James Eklund Discusses SCOTUS Rio Grande Case with E&E News

E&E News reporter Jennifer Yachnin interviewed Sherman & Howard water law attorney James Eklund about the upcoming U.S. Supreme Court decision on the Rio Grande and how the waters are divided between Texas, New Mexico, and Colorado. Eklund emphasized that if the Court takes the side of the states, it could lessen the authority the federal government has on future water disputes.

Below is an excerpt from the article.

James Eklund, Colorado’s former top water official, said that if the Supreme Court sides with states – allowing the settlement to go forward despite concerns from the Biden administration over how it would affect operations of the Elephant Butte Dam and Reservoir and other federal facilities along the Rio Grande – it could “declaw” the executive branch as it tries to mediate future water disputes. “I’m nervous that that would mean that the federal government would have less ability or authority to play that heavy-hammer type of role,” said Eklund, who leads the water and natural resources practice at the law firm Sherman & Howard.

Eklund pointed to recent emergency planning efforts on the Colorado River, in which Interior Department and Bureau of Reclamation officials leveled the threat of aggressive cuts to Arizona, California and Nevada in order to force negotiators to reach a deal. “This case doesn’t necessarily deprive the federal government of all of those tools to force the states to the negotiating table,” Eklund said, “but it doesn’t help.”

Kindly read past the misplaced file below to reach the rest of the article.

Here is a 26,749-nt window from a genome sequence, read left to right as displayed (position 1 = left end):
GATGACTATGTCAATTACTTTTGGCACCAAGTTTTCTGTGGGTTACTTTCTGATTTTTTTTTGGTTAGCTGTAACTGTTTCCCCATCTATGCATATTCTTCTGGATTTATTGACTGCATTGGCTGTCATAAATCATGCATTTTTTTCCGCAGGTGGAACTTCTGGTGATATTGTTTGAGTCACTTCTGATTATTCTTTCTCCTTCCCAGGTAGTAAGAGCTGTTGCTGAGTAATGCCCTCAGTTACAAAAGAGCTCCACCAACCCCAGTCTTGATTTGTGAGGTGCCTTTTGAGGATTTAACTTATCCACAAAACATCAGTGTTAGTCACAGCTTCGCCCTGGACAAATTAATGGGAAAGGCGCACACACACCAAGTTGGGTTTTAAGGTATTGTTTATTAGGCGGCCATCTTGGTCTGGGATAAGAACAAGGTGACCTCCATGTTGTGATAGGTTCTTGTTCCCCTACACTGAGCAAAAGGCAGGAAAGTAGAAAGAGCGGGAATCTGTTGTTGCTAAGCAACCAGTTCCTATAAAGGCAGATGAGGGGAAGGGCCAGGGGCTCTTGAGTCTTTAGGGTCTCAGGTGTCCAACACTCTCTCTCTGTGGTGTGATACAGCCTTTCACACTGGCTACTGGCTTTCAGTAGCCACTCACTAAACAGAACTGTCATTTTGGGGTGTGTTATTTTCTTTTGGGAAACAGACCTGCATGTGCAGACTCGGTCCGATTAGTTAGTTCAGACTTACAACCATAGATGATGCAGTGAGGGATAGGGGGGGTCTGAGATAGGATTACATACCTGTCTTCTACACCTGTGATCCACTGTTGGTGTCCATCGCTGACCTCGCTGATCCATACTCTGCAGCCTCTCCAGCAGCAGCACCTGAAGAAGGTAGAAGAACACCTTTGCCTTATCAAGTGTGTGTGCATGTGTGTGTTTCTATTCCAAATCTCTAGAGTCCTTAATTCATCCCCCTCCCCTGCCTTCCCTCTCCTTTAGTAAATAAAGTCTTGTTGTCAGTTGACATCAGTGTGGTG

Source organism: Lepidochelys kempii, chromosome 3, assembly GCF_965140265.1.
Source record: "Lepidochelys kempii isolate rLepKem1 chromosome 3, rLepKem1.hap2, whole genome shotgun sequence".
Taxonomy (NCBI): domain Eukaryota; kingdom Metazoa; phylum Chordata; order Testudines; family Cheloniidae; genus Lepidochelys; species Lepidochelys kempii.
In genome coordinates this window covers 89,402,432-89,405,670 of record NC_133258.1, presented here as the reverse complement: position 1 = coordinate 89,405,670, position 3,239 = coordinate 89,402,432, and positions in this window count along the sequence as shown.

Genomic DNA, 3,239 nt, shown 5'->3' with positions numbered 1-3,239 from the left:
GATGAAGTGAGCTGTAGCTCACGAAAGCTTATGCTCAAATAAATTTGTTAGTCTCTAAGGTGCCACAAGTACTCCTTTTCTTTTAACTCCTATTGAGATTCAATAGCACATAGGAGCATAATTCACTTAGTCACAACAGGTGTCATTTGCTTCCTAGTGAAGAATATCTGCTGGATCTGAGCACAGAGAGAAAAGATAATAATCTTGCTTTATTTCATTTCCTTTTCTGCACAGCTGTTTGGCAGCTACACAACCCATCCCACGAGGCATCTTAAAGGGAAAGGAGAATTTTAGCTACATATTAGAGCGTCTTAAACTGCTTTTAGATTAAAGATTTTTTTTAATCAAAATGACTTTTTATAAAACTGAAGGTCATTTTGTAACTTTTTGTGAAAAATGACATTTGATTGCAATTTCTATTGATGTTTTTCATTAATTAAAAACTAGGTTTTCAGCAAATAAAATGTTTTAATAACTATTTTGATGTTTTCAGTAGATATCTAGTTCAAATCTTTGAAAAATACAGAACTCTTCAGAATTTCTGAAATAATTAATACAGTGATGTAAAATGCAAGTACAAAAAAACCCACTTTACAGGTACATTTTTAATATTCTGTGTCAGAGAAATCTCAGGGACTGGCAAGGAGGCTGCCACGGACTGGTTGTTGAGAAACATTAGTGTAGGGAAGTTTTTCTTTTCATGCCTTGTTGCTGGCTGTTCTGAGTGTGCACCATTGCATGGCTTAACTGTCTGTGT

Should the court side with the Biden administration, it could shift the power balance significantly in favor of the executive branch. Such a ruling could prompt the White House and future administrations to argue that they are the “watermaster” everywhere they have infrastructure, Eklund said. “It’s hard to overstate how big the implications are if the federal role is changed,” he added.

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